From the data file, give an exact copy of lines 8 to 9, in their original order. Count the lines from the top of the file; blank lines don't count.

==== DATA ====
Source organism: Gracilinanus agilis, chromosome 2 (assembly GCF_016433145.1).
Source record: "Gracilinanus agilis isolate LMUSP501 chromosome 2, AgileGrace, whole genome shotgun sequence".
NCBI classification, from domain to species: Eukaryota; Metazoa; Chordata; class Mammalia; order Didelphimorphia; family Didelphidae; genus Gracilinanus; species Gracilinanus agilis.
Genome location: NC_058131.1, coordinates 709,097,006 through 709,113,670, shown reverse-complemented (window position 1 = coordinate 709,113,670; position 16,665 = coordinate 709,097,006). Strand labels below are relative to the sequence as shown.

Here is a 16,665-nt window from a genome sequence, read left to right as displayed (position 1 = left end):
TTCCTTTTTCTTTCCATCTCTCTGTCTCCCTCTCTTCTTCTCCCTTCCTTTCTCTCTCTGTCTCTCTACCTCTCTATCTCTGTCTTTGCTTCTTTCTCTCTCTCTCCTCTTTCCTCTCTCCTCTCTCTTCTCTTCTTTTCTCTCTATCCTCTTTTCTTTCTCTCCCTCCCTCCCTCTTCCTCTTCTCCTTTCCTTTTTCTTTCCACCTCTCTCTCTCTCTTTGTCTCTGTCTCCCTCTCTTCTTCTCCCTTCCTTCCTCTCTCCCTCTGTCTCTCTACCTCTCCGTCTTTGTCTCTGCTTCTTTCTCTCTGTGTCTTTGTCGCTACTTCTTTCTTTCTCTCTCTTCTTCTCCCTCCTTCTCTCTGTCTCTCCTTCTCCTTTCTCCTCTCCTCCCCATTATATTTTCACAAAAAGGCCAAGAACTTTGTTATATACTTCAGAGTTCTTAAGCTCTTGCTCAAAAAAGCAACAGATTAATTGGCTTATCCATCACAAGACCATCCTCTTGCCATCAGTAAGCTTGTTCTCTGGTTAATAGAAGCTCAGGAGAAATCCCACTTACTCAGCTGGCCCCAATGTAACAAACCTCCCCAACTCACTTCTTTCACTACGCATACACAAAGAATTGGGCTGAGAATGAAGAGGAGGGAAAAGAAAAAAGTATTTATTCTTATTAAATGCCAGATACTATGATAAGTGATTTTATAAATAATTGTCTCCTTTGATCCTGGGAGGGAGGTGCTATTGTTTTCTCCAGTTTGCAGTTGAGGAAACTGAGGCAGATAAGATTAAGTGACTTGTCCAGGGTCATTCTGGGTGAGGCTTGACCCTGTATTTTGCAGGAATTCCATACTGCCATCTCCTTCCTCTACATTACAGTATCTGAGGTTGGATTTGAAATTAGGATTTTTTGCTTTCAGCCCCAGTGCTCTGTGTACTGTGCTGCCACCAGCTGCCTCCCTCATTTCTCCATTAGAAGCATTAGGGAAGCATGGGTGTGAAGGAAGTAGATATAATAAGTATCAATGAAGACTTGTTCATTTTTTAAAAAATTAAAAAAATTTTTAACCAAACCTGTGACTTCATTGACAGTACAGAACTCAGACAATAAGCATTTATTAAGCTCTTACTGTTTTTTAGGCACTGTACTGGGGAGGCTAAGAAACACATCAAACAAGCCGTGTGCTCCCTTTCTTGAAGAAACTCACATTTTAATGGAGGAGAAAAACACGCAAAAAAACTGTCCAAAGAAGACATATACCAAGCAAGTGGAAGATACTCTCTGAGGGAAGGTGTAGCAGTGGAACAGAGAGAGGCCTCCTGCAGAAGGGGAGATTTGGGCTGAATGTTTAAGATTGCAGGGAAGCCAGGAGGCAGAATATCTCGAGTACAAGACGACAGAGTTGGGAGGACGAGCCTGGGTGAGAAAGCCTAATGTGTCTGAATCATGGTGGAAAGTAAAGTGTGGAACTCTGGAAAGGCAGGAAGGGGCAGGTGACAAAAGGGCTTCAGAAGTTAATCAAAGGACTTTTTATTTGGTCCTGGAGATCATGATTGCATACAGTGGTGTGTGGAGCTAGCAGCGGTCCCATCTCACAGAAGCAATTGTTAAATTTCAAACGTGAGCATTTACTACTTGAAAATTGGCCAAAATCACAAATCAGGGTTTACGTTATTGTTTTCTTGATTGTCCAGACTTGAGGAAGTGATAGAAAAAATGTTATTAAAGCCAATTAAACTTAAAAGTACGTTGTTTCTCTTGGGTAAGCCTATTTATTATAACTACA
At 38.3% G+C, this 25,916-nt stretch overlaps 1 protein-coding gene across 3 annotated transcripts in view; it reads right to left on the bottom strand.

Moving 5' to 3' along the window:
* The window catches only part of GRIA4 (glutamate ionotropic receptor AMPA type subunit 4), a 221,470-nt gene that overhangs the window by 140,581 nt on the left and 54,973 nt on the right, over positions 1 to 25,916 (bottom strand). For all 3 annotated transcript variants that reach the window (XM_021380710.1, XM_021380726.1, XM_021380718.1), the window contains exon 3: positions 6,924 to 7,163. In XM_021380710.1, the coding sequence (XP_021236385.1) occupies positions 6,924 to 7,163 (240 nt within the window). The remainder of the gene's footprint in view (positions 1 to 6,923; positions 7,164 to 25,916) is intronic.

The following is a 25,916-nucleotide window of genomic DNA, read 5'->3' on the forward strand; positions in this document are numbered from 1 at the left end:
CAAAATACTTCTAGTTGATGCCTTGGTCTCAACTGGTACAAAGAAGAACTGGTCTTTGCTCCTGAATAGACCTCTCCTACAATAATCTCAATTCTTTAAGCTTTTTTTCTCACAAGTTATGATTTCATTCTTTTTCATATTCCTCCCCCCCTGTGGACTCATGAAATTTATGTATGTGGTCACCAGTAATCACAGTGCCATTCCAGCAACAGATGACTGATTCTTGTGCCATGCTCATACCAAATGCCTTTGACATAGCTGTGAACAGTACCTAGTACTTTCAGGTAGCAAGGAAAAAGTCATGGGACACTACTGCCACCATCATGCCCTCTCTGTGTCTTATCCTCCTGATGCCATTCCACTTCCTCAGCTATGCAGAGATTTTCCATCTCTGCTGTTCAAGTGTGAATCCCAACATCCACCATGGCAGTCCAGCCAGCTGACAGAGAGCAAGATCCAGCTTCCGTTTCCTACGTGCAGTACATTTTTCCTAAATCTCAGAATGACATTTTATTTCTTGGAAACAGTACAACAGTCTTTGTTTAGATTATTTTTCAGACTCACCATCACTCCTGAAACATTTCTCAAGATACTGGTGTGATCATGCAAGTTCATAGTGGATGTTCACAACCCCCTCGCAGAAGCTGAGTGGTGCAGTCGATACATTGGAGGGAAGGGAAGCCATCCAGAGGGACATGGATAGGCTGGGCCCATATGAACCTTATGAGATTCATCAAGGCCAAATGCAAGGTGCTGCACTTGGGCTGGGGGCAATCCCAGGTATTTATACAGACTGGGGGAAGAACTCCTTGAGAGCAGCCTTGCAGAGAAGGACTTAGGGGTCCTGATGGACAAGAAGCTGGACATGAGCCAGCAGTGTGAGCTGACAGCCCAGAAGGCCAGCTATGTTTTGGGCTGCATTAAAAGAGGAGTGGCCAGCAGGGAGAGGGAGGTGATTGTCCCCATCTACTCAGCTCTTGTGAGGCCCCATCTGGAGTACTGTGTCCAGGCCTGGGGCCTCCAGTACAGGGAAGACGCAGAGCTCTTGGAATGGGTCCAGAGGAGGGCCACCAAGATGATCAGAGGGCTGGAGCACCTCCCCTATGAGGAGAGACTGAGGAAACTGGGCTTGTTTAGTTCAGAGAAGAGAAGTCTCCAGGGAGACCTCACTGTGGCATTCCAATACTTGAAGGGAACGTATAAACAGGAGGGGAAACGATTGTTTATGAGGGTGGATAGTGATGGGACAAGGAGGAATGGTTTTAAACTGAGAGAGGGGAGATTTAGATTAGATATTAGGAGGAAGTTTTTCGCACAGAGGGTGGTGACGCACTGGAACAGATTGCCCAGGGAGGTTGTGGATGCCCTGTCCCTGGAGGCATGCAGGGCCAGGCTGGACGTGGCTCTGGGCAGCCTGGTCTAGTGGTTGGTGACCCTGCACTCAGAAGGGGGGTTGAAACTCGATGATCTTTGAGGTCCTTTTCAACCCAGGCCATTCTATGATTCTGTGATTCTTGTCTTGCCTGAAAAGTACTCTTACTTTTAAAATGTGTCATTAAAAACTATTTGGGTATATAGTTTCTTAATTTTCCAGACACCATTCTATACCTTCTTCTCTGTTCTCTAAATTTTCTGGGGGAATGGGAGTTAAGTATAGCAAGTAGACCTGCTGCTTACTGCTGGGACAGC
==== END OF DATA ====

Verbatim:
Moving 5' to 3' along the window:
* The window catches only part of GRIA4 (glutamate ionotropic receptor AMPA type subunit 4), a 221,470-nt gene that overhangs the window by 140,581 nt on the left and 54,973 nt on the right, over positions 1 to 25,916 (bottom strand). For all 3 annotated transcript variants that reach the window (XM_021380710.1, XM_021380726.1, XM_021380718.1), the window contains exon 3: positions 6,924 to 7,163. In XM_021380710.1, the coding sequence (XP_021236385.1) occupies positions 6,924 to 7,163 (240 nt within the window). The remainder of the gene's footprint in view (positions 1 to 6,923; positions 7,164 to 25,916) is intronic.